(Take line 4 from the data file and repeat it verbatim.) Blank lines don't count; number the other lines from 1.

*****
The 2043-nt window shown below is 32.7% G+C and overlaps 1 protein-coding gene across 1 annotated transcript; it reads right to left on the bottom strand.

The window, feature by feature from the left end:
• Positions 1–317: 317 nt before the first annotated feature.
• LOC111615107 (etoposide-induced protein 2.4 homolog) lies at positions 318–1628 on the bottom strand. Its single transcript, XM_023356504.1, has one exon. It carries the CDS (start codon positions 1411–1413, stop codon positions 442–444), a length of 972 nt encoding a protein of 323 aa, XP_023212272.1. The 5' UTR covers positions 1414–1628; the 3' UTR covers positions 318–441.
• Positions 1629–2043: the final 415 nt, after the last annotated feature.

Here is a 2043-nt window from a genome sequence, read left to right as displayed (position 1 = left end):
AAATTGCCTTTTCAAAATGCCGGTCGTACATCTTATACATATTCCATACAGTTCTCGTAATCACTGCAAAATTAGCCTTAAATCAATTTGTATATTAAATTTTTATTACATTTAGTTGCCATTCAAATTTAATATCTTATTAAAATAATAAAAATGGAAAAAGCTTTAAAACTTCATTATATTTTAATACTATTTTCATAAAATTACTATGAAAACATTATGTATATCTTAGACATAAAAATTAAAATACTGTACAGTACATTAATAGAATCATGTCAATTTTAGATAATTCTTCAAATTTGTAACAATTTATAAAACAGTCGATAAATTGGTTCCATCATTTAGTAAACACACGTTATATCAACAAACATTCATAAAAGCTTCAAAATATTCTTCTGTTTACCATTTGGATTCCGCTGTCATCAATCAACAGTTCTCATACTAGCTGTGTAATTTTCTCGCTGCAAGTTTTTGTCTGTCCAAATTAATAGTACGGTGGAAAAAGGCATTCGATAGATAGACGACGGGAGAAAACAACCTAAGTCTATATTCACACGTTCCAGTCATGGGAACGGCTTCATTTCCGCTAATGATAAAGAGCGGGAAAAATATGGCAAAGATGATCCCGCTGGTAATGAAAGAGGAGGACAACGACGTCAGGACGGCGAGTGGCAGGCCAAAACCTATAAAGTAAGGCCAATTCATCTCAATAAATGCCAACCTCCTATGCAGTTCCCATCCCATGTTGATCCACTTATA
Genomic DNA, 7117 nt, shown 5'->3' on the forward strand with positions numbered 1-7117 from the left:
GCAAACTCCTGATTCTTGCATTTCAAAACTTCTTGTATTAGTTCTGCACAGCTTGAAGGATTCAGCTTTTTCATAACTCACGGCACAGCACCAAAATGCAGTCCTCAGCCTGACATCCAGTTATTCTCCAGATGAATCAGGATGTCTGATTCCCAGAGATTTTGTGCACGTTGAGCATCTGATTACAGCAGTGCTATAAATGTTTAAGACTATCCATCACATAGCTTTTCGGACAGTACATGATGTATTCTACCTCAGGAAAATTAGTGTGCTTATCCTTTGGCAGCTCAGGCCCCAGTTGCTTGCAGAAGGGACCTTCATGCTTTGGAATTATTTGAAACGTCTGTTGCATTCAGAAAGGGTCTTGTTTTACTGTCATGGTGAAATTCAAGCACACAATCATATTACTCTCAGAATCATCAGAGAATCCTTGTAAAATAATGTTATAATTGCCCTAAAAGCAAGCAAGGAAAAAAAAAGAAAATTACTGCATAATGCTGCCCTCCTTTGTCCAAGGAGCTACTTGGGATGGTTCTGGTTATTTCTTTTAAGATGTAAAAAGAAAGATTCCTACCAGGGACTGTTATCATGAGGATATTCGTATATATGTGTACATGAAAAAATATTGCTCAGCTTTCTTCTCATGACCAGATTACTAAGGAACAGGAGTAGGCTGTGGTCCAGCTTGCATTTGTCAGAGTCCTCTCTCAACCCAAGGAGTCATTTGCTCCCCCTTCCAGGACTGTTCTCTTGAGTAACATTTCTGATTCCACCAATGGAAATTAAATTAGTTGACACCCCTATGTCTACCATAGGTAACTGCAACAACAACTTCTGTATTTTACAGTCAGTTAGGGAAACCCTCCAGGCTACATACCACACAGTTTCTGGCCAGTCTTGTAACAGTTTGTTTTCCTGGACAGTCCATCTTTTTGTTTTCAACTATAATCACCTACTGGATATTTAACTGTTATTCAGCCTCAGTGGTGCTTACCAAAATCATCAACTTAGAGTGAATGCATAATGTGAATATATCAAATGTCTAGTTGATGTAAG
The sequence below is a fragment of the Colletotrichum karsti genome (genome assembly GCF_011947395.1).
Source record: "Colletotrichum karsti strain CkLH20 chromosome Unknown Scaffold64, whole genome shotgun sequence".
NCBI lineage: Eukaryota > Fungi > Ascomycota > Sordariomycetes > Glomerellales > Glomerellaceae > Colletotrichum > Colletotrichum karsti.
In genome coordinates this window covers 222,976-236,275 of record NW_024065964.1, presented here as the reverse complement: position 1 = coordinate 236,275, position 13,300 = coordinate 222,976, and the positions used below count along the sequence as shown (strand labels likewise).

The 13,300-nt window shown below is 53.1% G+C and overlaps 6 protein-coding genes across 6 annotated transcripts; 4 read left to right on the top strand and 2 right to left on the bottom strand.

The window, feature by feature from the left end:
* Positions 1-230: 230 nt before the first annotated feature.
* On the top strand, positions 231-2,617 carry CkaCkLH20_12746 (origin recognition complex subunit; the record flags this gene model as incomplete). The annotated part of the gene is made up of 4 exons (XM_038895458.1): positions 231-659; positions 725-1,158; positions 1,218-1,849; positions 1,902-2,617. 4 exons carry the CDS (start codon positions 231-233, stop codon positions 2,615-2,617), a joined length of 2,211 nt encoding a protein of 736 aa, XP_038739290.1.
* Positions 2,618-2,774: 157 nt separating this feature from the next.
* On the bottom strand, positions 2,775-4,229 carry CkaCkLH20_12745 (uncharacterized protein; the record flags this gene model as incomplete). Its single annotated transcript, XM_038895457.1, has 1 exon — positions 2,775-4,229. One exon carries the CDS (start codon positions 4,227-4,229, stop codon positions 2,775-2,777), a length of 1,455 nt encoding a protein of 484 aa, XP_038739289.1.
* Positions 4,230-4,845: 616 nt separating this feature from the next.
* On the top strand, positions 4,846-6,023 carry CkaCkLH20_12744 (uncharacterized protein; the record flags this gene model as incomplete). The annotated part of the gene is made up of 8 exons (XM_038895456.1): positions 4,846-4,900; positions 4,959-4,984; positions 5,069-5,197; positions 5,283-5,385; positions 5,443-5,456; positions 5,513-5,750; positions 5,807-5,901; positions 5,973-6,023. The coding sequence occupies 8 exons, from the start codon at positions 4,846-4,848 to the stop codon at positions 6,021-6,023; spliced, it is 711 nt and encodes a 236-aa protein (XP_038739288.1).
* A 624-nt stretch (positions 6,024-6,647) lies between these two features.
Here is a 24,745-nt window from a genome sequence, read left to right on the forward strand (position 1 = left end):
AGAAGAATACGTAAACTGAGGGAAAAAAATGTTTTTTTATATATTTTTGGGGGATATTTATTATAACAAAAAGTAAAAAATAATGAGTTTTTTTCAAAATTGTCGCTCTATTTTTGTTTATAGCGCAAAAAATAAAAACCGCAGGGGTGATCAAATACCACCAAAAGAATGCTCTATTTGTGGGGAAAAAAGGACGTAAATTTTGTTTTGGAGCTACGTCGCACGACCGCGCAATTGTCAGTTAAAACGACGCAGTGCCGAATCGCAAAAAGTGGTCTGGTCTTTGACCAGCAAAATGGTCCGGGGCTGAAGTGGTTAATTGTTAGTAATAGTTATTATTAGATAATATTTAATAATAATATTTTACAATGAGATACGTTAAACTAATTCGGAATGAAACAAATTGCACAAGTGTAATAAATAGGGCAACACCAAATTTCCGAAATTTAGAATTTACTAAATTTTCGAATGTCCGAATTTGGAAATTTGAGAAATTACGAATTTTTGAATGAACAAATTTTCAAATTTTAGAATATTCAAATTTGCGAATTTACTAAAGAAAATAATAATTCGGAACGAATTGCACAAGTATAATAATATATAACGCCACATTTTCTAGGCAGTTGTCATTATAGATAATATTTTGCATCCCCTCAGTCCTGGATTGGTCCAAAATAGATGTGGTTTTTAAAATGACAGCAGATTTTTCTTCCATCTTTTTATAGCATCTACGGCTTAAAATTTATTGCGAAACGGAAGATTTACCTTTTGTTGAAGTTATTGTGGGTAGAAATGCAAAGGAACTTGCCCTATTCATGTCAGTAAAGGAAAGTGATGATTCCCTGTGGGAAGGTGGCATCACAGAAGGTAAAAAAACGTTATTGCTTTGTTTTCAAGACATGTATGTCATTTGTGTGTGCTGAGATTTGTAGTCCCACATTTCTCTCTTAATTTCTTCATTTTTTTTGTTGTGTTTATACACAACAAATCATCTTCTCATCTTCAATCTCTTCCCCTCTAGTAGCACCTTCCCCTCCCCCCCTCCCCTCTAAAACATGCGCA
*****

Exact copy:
• LOC111615107 (etoposide-induced protein 2.4 homolog) lies at positions 318–1628 on the bottom strand. Its single transcript, XM_023356504.1, has one exon. It carries the CDS (start codon positions 1411–1413, stop codon positions 442–444), a length of 972 nt encoding a protein of 323 aa, XP_023212272.1. The 5' UTR covers positions 1414–1628; the 3' UTR covers positions 318–441.